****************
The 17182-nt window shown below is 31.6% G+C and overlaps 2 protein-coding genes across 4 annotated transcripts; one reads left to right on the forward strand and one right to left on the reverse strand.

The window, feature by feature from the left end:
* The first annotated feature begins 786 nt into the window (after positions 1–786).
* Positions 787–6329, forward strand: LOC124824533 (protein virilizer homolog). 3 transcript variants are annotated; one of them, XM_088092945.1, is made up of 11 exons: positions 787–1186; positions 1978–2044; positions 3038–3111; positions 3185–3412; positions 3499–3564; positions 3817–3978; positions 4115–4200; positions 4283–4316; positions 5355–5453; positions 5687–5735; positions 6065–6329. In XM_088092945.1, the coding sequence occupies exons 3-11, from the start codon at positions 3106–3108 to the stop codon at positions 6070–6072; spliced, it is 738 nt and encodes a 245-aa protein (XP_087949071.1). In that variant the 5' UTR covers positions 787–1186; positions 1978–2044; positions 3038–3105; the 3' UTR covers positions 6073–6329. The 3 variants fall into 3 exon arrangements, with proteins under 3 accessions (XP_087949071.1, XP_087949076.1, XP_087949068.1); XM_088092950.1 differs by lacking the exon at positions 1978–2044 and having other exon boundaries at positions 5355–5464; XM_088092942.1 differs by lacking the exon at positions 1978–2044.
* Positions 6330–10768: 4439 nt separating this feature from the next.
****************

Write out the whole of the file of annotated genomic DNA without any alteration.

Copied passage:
The 17182-nt window shown below is 31.6% G+C and overlaps 2 protein-coding genes across 4 annotated transcripts; one reads left to right on the forward strand and one right to left on the reverse strand.

The window, feature by feature from the left end:
* The first annotated feature begins 786 nt into the window (after positions 1–786).
* Positions 787–6329, forward strand: LOC124824533 (protein virilizer homolog). 3 transcript variants are annotated; one of them, XM_088092945.1, is made up of 11 exons: positions 787–1186; positions 1978–2044; positions 3038–3111; positions 3185–3412; positions 3499–3564; positions 3817–3978; positions 4115–4200; positions 4283–4316; positions 5355–5453; positions 5687–5735; positions 6065–6329. In XM_088092945.1, the coding sequence occupies exons 3-11, from the start codon at positions 3106–3108 to the stop codon at positions 6070–6072; spliced, it is 738 nt and encodes a 245-aa protein (XP_087949071.1). In that variant the 5' UTR covers positions 787–1186; positions 1978–2044; positions 3038–3105; the 3' UTR covers positions 6073–6329. The 3 variants fall into 3 exon arrangements, with proteins under 3 accessions (XP_087949071.1, XP_087949076.1, XP_087949068.1); XM_088092950.1 differs by lacking the exon at positions 1978–2044 and having other exon boundaries at positions 5355–5464; XM_088092942.1 differs by lacking the exon at positions 1978–2044.
* Positions 6330–10768: 4439 nt separating this feature from the next.